US Entrepreneurs Beware of Offshore Lifestyle Tax Myths

US Entrepreneurs Beware of Offshore Lifestyle Tax Myths

US Entrepreneurs Beware of Offshore Lifestyle Tax Myths

For many U.S. entrepreneurs, the success of their small business is the first time they have earned significant income and/or accumulated substantial wealth. You worked your butt off for 70+ hour work weeks for many years — and now you finally have the opportunity to reap the financial benefits of all your hard work. But who wants to pay all that tax, right? It feels like just yesterday you were drowning in school loans and choosing between groceries and gas. Now that you are earning big money, you also leap-frogged over several tax brackets — which is an unforeseen eye-opener. You consider how to reduce your tax liability when your internet search curiosity brings you to websites touting secret strategies that only work if you pay these non-legal, non-tax professionals gobbles of money.  It reminds us of those old infomercials about secret real estate get rich quick schemes. Remember how well those worked out? The real secret to those scams was the infomercial star got rick “quick,” thanks to all those people buying into the scam — not the supposed real estate secrets shrouded in mystery.

Offshore Tax Planning Complex

There are plenty of myths about exiting the United States and becoming a global nomad — moving from country to country without having permanent residence in any country — and therefore minimizing taxation as the person (believes) they will not be considered a permanent resident of any one specific country. For US persons, it is much more complicated than just picking up and moving outside of the United States  — that is because the US follows a worldwide income tax model which is based on US person status and not simply the country of residence. While expatriation will relieve you from worldwide income, it may be very costly and actually put you in a worse position than when you started. More often than not, when taxpayers approach our offshore specialist team with ideas they have received from non-legal tax professionals, the plan is doomed to fail from the outset. Let’s take a look at some of the key facts about why US global entrepreneurs must take caution about offshore lifestyle tax opportunities.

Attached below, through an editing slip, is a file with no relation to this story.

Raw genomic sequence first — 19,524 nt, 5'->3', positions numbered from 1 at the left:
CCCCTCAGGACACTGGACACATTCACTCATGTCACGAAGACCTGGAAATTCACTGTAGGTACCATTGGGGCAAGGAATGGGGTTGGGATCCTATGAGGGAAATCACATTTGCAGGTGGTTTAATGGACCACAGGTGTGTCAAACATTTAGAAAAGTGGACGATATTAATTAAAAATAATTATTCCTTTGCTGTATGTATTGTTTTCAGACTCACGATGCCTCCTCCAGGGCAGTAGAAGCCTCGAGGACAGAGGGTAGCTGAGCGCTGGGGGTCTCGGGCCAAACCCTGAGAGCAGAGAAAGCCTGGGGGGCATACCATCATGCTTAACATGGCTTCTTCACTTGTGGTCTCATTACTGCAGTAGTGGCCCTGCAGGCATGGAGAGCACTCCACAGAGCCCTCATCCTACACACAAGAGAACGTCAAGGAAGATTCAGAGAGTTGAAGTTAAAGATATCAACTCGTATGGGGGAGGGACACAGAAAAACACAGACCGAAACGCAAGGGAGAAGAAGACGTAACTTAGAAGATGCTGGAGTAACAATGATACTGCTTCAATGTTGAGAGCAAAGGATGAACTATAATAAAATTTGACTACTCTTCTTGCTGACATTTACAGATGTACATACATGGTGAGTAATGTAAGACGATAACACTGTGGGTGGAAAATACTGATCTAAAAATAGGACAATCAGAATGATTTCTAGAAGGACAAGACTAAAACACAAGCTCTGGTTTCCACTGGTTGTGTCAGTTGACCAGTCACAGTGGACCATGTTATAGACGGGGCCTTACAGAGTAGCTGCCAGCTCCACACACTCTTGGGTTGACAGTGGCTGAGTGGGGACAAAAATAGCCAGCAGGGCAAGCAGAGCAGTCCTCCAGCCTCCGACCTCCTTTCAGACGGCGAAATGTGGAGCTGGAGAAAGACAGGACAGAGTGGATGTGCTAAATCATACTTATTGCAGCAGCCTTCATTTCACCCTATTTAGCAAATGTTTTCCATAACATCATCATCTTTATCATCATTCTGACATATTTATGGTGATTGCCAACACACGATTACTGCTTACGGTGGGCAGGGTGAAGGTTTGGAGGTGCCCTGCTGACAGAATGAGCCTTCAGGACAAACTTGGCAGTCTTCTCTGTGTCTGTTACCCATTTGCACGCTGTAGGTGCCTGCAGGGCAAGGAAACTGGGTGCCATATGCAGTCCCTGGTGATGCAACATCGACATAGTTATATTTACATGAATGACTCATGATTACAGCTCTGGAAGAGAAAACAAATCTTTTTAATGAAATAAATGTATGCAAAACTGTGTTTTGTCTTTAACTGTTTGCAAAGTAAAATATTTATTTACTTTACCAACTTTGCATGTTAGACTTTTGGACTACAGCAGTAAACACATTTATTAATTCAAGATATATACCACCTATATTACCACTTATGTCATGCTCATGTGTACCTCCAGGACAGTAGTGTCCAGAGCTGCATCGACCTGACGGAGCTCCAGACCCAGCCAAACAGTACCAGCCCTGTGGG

You are “Fresh Meat” For False Offshore Living Prophets

Many new entrepreneurs do not have experience earning significant sums of money. Unfortunately, this makes the newly successful entrepreneur fresh meat for false prophets who convince you taxes can all be avoided. Please keep your wits about you, because there are many, many people willing to sell you fictional tax strategies (for obscene prices) using tax and offshore strategies that are either outdated or imaginary — and never worked in the first place.

Avoid Impulsive Knee-Jerk Tax Reactions

Once a person starts making significant amounts of money and does not want to pay US tax, their (understandable) knee-jerk reaction is to simply expatriate. As in any aspect of your life, it is typically not the best plan to go full steam ahead based on a knee-jerk reaction. As the saying goes, “it’s ready…aim…fire; not ready…fire…aim.” You should carefully evaluate all of the different tax strategies you can use while remaining a US person. Often times, investing in real estate is a way to legally reduce your net effective income tax liability while investing in property that will presumably grow over the long run.